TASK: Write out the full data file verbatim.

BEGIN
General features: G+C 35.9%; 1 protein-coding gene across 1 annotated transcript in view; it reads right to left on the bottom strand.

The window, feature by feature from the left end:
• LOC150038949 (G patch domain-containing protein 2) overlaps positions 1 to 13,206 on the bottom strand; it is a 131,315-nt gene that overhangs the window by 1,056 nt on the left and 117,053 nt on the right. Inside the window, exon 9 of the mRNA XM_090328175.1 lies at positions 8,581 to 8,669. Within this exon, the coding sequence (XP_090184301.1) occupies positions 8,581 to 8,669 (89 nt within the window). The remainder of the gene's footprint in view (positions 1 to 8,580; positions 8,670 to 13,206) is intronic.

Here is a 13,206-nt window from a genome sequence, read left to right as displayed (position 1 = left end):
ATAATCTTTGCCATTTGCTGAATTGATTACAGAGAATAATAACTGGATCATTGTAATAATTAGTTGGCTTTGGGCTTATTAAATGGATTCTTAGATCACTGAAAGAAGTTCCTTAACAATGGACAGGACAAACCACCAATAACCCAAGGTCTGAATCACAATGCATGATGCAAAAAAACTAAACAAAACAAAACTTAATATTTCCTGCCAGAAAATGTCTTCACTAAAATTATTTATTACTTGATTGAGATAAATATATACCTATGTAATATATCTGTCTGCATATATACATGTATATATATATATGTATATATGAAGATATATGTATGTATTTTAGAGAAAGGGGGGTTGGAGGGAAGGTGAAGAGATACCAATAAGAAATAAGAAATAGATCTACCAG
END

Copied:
General features: G+C 35.9%; 1 protein-coding gene across 1 annotated transcript in view; it reads right to left on the bottom strand.

The window, feature by feature from the left end:
• LOC150038949 (G patch domain-containing protein 2) overlaps positions 1 to 13,206 on the bottom strand; it is a 131,315-nt gene that overhangs the window by 1,056 nt on the left and 117,053 nt on the right. Inside the window, exon 9 of the mRNA XM_090328175.1 lies at positions 8,581 to 8,669. Within this exon, the coding sequence (XP_090184301.1) occupies positions 8,581 to 8,669 (89 nt within the window). The remainder of the gene's footprint in view (positions 1 to 8,580; positions 8,670 to 13,206) is intronic.

Here is a 13,206-nt window from a genome sequence, read left to right as displayed (position 1 = left end):
ATAATCTTTGCCATTTGCTGAATTGATTACAGAGAATAATAACTGGATCATTGTAATAATTAGTTGGCTTTGGGCTTATTAAATGGATTCTTAGATCACTGAAAGAAGTTCCTTAACAATGGACAGGACAAACCACCAATAACCCAAGGTCTGAATCACAATGCATGATGCAAAAAAACTAAACAAAACAAAACTTAATATTTCCTGCCAGAAAATGTCTTCACTAAAATTATTTATTACTTGATTGAGATAAATATATACCTATGTAATATATCTGTCTGCATATATACATGTATATATATATATGTATATATGAAGATATATGTATGTATTTTAGAGAAAGGGGGGTTGGAGGGAAGGTGAAGAGATACCAATAAGAAATAAGAAATAGATCTACCAG